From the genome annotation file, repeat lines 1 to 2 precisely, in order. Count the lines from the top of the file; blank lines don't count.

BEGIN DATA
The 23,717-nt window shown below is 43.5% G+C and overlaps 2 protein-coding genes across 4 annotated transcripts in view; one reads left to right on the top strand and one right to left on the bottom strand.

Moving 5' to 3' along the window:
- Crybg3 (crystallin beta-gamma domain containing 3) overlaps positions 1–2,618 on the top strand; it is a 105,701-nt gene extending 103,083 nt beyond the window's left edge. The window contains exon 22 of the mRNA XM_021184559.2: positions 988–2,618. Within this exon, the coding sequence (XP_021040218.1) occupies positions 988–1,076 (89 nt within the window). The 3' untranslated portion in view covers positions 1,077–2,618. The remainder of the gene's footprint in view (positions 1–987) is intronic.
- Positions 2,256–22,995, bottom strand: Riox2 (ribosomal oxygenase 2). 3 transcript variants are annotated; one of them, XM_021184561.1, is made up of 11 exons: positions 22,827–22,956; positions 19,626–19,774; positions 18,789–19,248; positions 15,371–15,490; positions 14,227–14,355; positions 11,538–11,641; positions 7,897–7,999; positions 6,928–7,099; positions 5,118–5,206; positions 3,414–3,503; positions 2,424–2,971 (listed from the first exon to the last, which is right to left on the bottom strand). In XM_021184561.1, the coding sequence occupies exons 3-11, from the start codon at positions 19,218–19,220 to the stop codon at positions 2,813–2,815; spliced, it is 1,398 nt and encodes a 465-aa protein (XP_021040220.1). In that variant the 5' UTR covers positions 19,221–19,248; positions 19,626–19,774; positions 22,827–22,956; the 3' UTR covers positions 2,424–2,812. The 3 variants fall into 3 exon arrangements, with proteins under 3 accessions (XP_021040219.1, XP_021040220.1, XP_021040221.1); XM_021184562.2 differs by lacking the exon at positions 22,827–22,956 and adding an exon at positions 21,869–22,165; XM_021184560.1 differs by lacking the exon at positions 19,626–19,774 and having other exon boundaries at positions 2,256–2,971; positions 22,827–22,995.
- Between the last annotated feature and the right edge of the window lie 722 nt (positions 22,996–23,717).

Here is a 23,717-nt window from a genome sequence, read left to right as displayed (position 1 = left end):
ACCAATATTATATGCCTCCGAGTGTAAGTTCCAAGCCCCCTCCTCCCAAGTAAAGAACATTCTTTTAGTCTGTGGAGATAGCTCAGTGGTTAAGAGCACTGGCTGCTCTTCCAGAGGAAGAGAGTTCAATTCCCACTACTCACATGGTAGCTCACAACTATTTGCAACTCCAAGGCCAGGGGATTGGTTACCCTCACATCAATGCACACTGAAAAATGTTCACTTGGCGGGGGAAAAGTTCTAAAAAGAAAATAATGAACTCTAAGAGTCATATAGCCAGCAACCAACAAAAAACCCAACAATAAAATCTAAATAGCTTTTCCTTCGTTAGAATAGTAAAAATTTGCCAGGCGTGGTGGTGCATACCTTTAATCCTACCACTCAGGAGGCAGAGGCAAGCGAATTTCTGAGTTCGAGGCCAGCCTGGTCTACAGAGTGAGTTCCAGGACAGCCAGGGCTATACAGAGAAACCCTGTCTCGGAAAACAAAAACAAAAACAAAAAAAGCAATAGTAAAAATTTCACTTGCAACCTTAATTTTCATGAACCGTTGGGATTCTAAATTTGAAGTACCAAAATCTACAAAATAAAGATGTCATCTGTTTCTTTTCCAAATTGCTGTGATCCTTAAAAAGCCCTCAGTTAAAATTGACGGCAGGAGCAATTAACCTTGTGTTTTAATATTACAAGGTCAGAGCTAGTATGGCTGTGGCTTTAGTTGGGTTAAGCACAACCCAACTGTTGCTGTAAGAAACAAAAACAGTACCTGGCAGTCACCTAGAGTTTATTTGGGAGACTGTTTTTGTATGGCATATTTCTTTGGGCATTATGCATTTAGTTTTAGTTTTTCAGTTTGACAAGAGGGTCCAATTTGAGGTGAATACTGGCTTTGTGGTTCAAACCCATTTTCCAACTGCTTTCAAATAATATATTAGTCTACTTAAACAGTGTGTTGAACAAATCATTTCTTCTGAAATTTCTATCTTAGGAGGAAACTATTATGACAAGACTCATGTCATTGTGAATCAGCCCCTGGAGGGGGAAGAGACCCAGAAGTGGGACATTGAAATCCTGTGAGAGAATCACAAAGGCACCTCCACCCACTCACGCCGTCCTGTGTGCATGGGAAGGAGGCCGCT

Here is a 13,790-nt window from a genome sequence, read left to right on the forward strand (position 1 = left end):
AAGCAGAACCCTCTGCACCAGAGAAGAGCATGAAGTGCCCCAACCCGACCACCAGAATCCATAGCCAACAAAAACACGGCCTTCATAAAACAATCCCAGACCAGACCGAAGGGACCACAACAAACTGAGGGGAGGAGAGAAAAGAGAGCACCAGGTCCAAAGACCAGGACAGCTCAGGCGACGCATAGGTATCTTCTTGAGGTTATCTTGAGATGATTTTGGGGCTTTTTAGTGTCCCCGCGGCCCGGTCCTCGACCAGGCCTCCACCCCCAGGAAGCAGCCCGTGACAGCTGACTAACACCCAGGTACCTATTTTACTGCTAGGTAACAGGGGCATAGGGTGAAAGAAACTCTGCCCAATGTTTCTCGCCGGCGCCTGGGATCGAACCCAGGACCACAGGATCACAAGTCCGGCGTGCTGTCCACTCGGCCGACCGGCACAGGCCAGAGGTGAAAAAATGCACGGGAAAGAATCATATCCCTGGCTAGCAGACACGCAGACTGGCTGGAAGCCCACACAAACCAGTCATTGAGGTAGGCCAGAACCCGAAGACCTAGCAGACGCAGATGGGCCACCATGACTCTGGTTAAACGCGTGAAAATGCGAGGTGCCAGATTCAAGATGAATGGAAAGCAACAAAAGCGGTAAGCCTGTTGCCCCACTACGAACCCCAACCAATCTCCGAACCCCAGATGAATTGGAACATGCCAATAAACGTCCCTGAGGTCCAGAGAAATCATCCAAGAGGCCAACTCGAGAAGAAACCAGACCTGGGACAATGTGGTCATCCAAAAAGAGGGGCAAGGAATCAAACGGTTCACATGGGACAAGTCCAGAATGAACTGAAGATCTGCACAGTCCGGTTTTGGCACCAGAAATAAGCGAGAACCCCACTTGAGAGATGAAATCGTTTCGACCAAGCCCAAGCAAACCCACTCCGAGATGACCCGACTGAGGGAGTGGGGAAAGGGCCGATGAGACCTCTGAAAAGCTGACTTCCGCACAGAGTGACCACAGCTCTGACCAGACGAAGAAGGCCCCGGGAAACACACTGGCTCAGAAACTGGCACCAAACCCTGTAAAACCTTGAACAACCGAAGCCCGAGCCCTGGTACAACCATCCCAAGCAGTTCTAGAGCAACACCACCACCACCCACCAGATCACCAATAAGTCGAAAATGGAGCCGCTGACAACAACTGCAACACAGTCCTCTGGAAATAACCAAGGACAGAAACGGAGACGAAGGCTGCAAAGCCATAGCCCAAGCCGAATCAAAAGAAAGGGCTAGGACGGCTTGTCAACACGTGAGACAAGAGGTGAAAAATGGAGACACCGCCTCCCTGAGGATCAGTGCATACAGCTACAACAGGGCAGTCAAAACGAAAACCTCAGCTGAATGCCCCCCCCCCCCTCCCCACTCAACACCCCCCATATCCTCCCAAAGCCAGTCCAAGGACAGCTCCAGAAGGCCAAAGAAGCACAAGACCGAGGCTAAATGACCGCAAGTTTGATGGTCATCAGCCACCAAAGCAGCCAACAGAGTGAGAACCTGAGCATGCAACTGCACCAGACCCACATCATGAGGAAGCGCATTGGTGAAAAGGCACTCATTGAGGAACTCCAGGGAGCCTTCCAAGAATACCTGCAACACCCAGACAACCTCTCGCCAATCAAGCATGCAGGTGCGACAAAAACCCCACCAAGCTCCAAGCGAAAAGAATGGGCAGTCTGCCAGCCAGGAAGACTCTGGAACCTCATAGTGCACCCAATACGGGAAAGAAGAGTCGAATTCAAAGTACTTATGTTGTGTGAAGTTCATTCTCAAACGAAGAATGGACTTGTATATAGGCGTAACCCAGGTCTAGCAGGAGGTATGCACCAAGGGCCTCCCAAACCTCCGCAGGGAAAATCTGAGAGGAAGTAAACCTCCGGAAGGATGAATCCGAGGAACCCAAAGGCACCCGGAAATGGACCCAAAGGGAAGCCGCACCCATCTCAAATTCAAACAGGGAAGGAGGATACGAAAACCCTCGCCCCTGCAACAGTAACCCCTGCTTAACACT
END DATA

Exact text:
The 23,717-nt window shown below is 43.5% G+C and overlaps 2 protein-coding genes across 4 annotated transcripts in view; one reads left to right on the top strand and one right to left on the bottom strand.

Moving 5' to 3' along the window: